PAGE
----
‘ We know very little about how multilingualism works outside Western societies’

Professor Felix Ameka and university lecturer Maria del Carmen Parafita Couta have received an NWO Open Competition grant together with Enoch Aboh (University of Amsterdam) to do research on ‘code-switching’: switching languages by multilinguals.

‘Humans have the fascinating ability to use distinct languages in the same conversation. Multilinguals can also integrate elements from their languages into a single utterance. This practice, known as code-switching, tends to be stigmatised in the European context, but is favoured in other parts of the world where multilingualism is the norm,’ Ameka explains. ‘Because of this, our project focuses on two countries, Benin and Belize , where the use of multiple languages is common practice.’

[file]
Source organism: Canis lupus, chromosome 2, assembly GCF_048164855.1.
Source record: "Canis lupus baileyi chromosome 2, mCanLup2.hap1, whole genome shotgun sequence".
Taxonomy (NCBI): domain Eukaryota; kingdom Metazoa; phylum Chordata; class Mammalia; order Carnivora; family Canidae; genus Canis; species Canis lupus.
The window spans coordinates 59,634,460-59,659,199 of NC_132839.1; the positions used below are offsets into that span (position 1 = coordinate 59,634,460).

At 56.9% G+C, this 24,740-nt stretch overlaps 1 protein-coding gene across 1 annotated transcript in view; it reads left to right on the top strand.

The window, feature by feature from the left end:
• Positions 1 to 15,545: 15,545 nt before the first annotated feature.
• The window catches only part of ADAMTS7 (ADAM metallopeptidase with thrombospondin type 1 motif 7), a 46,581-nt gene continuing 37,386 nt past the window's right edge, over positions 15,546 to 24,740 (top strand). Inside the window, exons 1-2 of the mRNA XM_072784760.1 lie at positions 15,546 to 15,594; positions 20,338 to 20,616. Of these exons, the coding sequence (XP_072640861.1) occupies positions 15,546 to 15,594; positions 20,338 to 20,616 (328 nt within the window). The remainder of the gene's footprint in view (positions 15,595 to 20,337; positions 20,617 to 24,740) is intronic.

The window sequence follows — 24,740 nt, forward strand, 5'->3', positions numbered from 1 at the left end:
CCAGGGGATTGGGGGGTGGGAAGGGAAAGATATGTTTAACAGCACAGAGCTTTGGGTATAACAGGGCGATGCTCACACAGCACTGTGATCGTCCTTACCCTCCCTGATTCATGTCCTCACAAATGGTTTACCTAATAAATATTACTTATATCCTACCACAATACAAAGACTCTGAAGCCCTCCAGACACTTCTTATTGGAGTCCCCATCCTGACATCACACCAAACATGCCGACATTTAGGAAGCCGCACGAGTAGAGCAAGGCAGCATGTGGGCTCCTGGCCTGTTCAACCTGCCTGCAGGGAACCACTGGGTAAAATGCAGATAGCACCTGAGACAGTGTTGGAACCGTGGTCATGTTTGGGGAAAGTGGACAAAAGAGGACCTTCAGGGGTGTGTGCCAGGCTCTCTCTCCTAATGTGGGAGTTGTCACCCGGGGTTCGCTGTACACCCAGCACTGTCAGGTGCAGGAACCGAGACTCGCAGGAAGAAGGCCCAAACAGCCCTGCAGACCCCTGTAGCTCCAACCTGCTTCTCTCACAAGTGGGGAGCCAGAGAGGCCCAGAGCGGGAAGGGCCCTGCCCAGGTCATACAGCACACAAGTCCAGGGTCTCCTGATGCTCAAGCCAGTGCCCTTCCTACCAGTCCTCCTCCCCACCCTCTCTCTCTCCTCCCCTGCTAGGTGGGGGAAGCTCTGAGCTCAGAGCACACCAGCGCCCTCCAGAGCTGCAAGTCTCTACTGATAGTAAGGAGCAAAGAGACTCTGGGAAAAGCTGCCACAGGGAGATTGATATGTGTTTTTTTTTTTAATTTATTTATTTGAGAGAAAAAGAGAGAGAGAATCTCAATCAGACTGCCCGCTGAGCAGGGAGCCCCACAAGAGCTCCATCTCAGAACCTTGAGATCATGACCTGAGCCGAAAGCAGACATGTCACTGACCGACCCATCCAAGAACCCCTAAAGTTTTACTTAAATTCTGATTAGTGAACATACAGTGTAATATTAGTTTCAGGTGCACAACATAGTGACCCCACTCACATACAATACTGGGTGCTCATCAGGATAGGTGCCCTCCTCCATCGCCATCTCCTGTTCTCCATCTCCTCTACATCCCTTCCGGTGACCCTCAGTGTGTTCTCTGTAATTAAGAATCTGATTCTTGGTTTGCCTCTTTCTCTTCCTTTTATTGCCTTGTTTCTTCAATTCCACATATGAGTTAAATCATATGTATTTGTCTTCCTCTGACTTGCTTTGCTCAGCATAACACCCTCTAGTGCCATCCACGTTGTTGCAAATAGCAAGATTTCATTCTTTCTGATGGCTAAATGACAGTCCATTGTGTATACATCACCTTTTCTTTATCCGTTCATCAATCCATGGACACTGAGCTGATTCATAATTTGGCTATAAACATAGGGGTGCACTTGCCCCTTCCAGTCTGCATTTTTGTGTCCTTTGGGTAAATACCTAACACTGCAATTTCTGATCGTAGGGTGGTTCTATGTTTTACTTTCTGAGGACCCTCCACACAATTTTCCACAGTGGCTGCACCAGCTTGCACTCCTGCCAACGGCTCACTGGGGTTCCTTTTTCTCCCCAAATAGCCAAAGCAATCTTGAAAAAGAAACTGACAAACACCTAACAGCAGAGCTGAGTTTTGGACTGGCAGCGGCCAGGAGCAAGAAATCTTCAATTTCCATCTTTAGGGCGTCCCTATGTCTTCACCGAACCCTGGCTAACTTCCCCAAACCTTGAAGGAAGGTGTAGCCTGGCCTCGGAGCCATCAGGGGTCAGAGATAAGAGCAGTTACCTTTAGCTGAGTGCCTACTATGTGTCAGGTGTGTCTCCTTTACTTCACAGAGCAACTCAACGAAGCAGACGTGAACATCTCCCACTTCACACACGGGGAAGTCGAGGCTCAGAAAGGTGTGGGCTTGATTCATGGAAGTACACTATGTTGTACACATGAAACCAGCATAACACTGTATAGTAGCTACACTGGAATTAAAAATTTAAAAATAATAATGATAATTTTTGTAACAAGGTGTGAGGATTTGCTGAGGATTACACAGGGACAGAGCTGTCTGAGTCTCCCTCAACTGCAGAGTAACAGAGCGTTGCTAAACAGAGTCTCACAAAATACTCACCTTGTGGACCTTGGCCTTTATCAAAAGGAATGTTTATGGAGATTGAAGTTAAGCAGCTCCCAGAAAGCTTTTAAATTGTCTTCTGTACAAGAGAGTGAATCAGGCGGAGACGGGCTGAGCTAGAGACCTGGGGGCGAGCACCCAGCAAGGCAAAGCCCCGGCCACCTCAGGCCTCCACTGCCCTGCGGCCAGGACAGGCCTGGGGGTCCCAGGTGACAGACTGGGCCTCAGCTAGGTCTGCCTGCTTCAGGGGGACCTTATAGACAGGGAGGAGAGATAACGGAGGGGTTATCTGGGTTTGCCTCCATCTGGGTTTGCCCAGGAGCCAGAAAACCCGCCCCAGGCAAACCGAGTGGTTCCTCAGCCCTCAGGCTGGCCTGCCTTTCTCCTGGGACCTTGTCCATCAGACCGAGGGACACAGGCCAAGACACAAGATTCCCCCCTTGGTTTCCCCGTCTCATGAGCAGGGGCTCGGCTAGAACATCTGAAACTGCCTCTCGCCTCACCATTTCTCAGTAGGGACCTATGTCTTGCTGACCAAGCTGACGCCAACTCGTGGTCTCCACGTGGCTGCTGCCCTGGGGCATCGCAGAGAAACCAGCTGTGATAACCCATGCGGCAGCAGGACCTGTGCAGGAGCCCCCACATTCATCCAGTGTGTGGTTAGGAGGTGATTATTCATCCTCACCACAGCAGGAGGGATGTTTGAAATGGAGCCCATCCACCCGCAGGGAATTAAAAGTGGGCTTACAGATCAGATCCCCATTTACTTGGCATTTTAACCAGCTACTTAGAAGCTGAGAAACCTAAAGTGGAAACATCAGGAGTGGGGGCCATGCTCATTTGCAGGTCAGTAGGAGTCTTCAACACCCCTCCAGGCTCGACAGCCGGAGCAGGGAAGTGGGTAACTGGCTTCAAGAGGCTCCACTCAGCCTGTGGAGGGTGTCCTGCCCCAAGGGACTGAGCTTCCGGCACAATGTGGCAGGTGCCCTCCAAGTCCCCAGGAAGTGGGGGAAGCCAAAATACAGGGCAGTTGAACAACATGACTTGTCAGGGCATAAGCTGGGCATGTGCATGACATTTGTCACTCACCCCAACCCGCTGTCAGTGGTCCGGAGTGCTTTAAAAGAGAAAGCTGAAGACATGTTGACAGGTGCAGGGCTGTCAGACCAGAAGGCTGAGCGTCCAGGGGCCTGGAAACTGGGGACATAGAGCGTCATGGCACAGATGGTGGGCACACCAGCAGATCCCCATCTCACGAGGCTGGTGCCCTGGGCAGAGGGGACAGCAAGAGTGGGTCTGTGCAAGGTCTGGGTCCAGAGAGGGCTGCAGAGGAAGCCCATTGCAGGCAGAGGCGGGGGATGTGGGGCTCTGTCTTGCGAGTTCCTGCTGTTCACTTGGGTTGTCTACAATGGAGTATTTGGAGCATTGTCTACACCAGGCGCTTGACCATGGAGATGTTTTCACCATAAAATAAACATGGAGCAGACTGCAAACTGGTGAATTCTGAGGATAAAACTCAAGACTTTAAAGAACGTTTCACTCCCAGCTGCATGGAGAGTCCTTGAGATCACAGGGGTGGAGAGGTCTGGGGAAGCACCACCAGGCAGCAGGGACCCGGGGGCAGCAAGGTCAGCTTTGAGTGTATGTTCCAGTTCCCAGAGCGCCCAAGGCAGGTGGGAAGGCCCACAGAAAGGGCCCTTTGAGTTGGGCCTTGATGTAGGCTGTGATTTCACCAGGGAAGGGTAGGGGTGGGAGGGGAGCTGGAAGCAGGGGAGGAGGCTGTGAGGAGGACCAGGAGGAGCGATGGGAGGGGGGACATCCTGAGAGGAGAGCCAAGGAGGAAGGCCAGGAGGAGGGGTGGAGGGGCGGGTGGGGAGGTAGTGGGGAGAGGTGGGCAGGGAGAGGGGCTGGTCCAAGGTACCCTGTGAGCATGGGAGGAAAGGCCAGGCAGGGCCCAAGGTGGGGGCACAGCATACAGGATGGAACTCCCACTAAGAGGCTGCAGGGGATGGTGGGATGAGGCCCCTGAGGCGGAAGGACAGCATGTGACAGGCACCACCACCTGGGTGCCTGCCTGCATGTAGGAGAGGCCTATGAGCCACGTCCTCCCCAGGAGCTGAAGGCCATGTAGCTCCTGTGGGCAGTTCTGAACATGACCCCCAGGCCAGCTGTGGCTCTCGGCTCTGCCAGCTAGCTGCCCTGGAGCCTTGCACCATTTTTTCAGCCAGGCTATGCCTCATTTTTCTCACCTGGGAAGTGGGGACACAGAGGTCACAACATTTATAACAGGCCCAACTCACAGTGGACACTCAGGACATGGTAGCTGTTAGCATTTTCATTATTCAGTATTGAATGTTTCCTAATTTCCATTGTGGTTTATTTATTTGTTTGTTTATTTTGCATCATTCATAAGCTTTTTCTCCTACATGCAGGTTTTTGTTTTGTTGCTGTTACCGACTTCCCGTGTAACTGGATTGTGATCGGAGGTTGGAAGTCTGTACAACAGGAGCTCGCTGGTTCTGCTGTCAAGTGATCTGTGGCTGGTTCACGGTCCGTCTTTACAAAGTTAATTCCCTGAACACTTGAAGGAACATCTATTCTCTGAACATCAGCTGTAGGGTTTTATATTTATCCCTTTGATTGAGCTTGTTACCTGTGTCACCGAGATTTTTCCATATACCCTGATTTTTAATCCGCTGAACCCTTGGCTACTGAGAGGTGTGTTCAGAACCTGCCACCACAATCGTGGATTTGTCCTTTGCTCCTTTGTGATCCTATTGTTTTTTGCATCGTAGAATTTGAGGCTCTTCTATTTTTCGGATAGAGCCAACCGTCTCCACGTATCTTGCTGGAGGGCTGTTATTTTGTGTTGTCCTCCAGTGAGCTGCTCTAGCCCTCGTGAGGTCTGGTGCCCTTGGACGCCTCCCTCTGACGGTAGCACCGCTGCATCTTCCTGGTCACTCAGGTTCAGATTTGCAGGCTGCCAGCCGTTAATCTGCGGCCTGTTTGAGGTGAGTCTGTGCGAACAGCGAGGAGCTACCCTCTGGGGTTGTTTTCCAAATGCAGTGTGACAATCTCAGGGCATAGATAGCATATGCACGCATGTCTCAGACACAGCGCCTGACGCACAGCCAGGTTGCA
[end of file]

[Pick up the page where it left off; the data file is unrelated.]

Using pupil dilation to understand language processing

The researchers will analyse changes in pupil dilation, which is an index of attentional effort. This will allow them to determine the extent to which mixing languages takes effort to process even among individuals living in communities where this practice is the norm.

Ameka: ‘We know very little about how multilingualism works outside Western societies. Our project will increase the empirical basis of our knowledge in two understudied multilingual locations. Our findings will enhance our understanding of structural, social, cultural, and cognitive aspects of code-switching.’

Collaboration between Leiden and Amsterdam

‘As a team, we’re looking forward to the collaboration between the Leiden and Amsterdam Language Centres. We’re also looking forward to having an impact on language in education policies and practices in both Belize and Benin. As a side effect, our project could have an influence on maintaining migrant languages in the Netherlands and beyond.’

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